English   español  
Please use this identifier to cite or link to this item: http://hdl.handle.net/10261/9416
logo share SHARE logo core CORE   Add this article to your Mendeley library MendeleyBASE

Visualizar otros formatos: MARC | Dublin Core | RDF | ORE | MODS | METS | DIDL
Exportar a otros formatos:


Dynamics of one-state downhill protein folding

AuthorsPeng, Li ; Oliva, Fabiana Y.; Naganathan, Athi N. ; Muñoz, Víctor
KeywordsDownhill folding
Folding landscape
Landscape topography
Protein dynamics
Issue Date31-Dec-2008
PublisherNational Academy of Sciences (U.S.)
CitationProc. Natl. Acad. Sci. USA, DOI 10.1073/pnas.0802986106
AbstractThe small helical protein BBL has been shown to fold and unfold in the absence of a free energy barrier according to a battery of quantitative criteria in equilibrium experiments, including probe-dependent equilibrium unfolding, complex coupling between denaturing agents, characteristic DSC thermogram, gradual melting of secondary structure, and heterogeneous atom-by-atom unfolding behaviors spanning the entire unfolding process. Here, we present the results of nanosecond T-jump experiments probing backbone structure by IR and end-to-end distance by FRET. The folding dynamics observed with these two probes are both exponential with common relaxation times but have large differences in amplitude following their probe-dependent equilibrium unfolding. The quantitative analysis of amplitude and relaxation time data for both probes shows that BBL folding dynamics are fully consistent with the one-state folding scenario and incompatible with alternative models involving one or several barrier crossing events. At 333 K, the relaxation time for BBL is 1.3 μs, in agreement with previous folding speed limit estimates. However, late folding events at room temperature are an order of magnitude slower (20 μs), indicating a relatively rough underlying energy landscape. Our results in BBL expose the dynamic features of one-state folding and chart the intrinsic time-scales for conformational motions along the folding process. Interestingly, the simple self-averaging folding dynamics of BBL are the exact dynamic properties required in molecular rheostats, thus supporting a biological role for one-state folding.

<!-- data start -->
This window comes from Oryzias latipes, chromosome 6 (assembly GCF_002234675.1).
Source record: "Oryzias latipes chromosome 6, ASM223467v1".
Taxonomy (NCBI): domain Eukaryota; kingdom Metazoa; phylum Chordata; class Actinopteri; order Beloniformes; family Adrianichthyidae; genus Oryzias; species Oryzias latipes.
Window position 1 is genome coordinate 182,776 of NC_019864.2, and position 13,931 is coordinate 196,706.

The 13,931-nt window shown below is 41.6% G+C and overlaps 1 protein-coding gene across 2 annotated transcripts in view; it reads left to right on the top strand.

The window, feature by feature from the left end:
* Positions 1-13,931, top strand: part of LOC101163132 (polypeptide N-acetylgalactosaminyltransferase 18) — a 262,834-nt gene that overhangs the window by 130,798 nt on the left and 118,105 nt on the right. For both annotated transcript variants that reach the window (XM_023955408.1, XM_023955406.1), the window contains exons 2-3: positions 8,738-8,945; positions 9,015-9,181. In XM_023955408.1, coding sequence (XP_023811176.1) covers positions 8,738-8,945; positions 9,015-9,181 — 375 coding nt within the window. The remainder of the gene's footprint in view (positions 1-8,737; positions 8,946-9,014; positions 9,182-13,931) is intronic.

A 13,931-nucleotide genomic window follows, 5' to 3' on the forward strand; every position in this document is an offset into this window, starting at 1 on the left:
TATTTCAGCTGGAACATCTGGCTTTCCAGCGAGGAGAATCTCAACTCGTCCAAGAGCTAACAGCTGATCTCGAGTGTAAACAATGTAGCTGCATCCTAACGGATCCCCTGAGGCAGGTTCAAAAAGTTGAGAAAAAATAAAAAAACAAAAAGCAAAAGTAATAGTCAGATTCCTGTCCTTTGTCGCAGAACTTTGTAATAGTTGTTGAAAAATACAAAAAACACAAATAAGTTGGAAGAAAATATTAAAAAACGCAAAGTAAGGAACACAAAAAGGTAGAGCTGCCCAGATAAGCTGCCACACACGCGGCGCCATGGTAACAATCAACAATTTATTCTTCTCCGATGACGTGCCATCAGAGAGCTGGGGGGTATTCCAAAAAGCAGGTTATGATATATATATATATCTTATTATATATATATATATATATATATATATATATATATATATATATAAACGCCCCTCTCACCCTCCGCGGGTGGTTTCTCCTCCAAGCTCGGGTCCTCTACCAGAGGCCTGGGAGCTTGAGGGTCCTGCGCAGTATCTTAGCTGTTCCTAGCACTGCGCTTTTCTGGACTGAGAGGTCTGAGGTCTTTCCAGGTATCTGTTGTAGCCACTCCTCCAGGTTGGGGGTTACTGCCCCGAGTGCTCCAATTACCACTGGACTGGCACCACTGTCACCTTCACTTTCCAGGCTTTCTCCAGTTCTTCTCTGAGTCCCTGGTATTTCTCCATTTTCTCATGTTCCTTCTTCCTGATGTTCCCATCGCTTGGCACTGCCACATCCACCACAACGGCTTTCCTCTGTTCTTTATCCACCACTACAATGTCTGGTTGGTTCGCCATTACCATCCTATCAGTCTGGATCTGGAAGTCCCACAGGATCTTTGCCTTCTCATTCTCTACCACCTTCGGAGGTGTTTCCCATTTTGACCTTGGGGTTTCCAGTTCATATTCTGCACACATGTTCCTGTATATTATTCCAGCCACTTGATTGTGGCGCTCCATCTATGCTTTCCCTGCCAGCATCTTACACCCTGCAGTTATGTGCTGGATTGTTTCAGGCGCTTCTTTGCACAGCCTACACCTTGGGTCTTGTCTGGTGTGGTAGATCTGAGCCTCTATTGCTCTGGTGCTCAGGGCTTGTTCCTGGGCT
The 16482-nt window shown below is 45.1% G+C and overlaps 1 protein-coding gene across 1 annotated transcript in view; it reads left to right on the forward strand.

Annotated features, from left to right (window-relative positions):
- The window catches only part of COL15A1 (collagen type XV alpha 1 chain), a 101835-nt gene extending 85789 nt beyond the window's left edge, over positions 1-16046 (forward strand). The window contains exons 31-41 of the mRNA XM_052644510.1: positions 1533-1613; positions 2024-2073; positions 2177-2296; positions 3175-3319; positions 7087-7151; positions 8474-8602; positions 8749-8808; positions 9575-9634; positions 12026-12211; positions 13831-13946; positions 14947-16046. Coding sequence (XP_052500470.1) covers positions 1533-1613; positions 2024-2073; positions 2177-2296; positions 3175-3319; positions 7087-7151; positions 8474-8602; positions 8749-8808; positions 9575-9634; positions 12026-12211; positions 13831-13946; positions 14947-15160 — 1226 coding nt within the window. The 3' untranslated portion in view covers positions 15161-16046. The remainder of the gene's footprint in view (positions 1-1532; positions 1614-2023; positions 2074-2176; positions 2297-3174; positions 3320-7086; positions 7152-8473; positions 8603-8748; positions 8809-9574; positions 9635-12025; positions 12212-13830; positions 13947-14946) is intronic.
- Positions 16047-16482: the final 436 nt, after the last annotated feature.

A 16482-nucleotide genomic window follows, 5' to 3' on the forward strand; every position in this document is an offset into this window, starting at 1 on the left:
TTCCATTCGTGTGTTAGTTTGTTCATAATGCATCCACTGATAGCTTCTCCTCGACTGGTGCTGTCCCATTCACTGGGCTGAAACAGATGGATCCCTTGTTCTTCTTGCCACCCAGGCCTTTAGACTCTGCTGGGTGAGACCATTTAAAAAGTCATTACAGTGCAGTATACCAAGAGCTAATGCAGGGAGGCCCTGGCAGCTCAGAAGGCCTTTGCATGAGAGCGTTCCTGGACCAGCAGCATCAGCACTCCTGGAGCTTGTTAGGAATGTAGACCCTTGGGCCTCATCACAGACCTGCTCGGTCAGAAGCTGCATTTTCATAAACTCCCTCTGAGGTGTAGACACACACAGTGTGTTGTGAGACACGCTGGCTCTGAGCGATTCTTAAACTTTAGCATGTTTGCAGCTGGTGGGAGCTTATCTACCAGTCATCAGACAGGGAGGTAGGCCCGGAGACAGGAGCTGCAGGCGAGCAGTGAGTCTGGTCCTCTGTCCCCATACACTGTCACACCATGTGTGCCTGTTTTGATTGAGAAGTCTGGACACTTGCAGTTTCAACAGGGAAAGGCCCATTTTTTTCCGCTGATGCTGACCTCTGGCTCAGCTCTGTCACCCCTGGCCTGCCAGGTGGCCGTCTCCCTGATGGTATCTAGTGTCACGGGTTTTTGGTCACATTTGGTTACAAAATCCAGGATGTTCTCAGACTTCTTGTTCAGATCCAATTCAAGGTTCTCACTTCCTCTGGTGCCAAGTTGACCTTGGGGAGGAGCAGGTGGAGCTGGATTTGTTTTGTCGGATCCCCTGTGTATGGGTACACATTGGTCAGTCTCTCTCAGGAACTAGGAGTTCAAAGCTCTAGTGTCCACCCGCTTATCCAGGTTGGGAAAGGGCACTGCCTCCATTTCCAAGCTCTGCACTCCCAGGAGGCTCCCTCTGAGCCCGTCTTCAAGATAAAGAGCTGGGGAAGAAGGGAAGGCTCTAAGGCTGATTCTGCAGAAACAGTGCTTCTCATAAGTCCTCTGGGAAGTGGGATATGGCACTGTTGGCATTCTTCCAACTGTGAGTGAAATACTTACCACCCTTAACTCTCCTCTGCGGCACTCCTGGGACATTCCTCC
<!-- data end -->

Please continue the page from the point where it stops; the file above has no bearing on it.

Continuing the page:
DescriptionSupporting information (12 pages) available at: http://www.pnas.org/content/suppl/2008/12/31/0802986106.DCSupplemental/0802986106SI.pdf
Published online before print December 31, 2008.
Publisher version (URL)http://dx.doi.org/10.1073/pnas.0802986106
Appears in Collections:(CIB) Artículos
Files in This Item:
There are no files associated with this item.
Show full item record
Review this work

Related articles:

WARNING: Items in Digital.CSIC are protected by copyright, with all rights reserved, unless otherwise indicated.